By Team BLAM
One of our favorite books is “The Five Love Languages Of Children”. While we haven’t read it from beginning to end we have learned a lot about the way that children perceive the world, their parents, and the love that is shown (or not shown) to them. If someone were to ask you if you love your children unconditionally, I’m sure you would say “Of course.” And, while I believe that to be true the real question here is “Do your children believe it?”
Children need love expressed unconditionally. Regardless of what they look like, their strengths and weaknesses, regardless of what we expect them to be or how we expect them to act. The “Five Love Languages Of Children” brings this point home beautifully.
We can best define unconditional love by showing what it does. Unconditional love shows love to a child no matter what. This does not mean that we like all of her behavior. It does mean that we give and show love to our child all the time, even when her behavior is poor.
Does this sound like permissiveness? It is not. Rather, it is doing first things first. A child’s emotional tank must be filled before any effective training or discipline can take place. Some people fear that this may lead to “spoiling” a child, but that is a misconception. No child can receive too much appropriate unconditional love. A child may be “spoiled” by a lack of training or by inappropriate love that gives or trains incorrectly. True unconditional love will never spoil a child because it is impossible for parents to give too much of it.
If you have not loved your children in this way, you may find it difficult at first. But, as you practice unconditional love, you will find it has a wonderful effect, as you become a more giving and loving person in all of your relationships.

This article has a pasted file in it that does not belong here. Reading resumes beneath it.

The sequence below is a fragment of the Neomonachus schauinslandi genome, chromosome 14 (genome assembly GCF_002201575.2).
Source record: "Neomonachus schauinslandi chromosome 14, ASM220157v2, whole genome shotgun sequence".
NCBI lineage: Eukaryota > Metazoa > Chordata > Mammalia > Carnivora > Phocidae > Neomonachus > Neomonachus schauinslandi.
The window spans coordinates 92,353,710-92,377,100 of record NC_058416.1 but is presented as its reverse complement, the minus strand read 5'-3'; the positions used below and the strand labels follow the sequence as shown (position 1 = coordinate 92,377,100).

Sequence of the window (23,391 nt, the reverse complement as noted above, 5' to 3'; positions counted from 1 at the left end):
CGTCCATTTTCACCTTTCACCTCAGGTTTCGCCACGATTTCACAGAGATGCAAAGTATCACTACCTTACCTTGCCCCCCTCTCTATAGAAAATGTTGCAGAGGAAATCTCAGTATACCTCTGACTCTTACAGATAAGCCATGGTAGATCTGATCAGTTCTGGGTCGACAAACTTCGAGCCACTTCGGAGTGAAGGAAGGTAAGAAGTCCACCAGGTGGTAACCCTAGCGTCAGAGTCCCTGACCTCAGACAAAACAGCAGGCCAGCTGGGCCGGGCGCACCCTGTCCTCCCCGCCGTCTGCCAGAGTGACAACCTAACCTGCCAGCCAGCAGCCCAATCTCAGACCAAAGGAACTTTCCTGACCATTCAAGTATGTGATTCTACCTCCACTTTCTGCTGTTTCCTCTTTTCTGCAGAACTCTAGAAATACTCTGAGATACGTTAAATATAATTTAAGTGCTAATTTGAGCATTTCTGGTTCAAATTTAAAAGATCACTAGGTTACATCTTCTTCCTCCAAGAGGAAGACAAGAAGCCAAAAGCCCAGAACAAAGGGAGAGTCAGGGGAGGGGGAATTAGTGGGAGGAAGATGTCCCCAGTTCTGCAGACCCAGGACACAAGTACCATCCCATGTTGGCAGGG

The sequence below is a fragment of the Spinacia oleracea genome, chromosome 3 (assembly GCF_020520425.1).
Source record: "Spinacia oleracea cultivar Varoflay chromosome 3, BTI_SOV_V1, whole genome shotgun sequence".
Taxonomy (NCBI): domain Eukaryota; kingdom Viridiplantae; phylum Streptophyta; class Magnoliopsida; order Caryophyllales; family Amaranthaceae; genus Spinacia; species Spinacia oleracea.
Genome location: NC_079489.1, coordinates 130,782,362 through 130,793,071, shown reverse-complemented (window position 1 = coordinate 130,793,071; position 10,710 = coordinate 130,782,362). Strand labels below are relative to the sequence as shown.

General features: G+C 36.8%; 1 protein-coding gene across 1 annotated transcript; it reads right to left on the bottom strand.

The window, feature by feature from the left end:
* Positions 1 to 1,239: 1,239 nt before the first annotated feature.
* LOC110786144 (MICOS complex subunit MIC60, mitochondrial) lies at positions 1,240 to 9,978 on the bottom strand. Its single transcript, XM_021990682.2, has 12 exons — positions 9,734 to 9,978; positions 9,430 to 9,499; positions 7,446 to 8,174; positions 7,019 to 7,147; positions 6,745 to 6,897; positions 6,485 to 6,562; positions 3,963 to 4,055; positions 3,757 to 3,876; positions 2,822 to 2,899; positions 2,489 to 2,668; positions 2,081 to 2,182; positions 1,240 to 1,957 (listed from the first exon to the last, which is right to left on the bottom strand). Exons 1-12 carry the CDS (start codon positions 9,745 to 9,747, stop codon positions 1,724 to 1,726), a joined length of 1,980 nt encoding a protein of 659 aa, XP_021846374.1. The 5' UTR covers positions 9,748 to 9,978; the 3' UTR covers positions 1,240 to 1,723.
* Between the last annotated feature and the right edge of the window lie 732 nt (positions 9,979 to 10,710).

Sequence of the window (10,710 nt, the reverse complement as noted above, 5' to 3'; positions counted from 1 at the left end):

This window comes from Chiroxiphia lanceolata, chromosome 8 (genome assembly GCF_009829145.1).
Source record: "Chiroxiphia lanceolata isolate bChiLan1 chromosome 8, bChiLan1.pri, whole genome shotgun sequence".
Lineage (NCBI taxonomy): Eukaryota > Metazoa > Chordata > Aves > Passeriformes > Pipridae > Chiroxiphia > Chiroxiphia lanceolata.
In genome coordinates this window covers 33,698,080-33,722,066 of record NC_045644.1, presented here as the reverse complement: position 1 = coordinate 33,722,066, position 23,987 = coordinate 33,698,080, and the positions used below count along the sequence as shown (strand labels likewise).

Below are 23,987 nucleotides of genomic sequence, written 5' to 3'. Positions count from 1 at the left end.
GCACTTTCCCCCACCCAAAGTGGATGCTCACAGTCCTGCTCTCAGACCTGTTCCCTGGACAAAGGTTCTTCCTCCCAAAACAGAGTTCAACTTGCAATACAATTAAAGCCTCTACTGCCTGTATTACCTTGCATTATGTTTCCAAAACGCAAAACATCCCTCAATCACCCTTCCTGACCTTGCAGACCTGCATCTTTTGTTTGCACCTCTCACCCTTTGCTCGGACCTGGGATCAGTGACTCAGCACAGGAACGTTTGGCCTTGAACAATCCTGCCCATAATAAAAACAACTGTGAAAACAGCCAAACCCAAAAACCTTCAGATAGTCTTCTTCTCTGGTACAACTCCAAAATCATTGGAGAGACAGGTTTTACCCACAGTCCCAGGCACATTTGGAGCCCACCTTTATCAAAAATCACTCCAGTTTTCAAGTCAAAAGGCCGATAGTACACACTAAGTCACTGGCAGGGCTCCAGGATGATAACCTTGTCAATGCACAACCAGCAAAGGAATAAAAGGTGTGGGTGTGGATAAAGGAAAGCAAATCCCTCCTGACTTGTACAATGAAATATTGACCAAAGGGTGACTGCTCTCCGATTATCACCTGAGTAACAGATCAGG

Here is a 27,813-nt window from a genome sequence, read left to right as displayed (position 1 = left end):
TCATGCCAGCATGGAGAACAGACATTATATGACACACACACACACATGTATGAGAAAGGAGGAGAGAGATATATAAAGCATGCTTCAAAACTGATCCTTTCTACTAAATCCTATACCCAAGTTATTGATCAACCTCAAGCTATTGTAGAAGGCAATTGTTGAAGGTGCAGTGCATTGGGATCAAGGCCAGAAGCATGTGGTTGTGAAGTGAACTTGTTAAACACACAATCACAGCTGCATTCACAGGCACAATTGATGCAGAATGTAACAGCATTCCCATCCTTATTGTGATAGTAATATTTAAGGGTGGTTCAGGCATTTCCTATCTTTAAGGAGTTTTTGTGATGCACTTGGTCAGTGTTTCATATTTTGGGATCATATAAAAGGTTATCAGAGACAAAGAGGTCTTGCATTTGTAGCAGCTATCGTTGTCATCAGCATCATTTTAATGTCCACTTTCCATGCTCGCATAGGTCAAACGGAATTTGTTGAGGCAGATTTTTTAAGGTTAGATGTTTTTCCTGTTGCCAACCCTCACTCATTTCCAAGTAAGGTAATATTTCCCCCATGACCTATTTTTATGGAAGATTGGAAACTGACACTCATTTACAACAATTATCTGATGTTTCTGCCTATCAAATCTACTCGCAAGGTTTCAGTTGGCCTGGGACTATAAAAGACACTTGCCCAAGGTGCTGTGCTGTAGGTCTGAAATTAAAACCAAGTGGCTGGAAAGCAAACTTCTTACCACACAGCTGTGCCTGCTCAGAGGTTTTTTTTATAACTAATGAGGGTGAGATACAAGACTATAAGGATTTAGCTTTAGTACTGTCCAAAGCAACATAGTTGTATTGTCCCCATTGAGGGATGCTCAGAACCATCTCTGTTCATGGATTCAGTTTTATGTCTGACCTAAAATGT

You may find it helpful to frequently remind yourself of some rather obvious things about your children:
1. They are children.
2. They will tend to act like children.
3. Much childish behavior is unpleasant.
4. If I do my part as a parent and love them, despite their childish behavior, they will mature and give up their childish ways.
5. If I love them only them when they please me (conditional love), and If I express my love to them only at those times, they will not feel genuinely loved. This will damage their self-image, make them feel insecure, and actually prevent them from moving into better self-control and more mature behavior. Therefore, their development and behavior is as much my responsibility as it is theirs.
6. If I love them only when they meet my requirements or expectations, they will feel incompetent and will believe it is pointless to do their best, since it is never enough. They will always be plagued by insecurity, anxiety, low self-esteem, and anger. To guard against this, remind yourself often of your responsibility for their total growth.
7. If I love them unconditionally and show them that love unconditionally, they will feel comfortable about themselves and will be able to control their anxiety and their behavior as they grow into adulthood.
BLAM Fam: How important do you think it is to make sure our children know that we love them unconditionally? Do you think that our children might focus more on our reactions to them at times, rather than the ever present love we have for them in our hearts?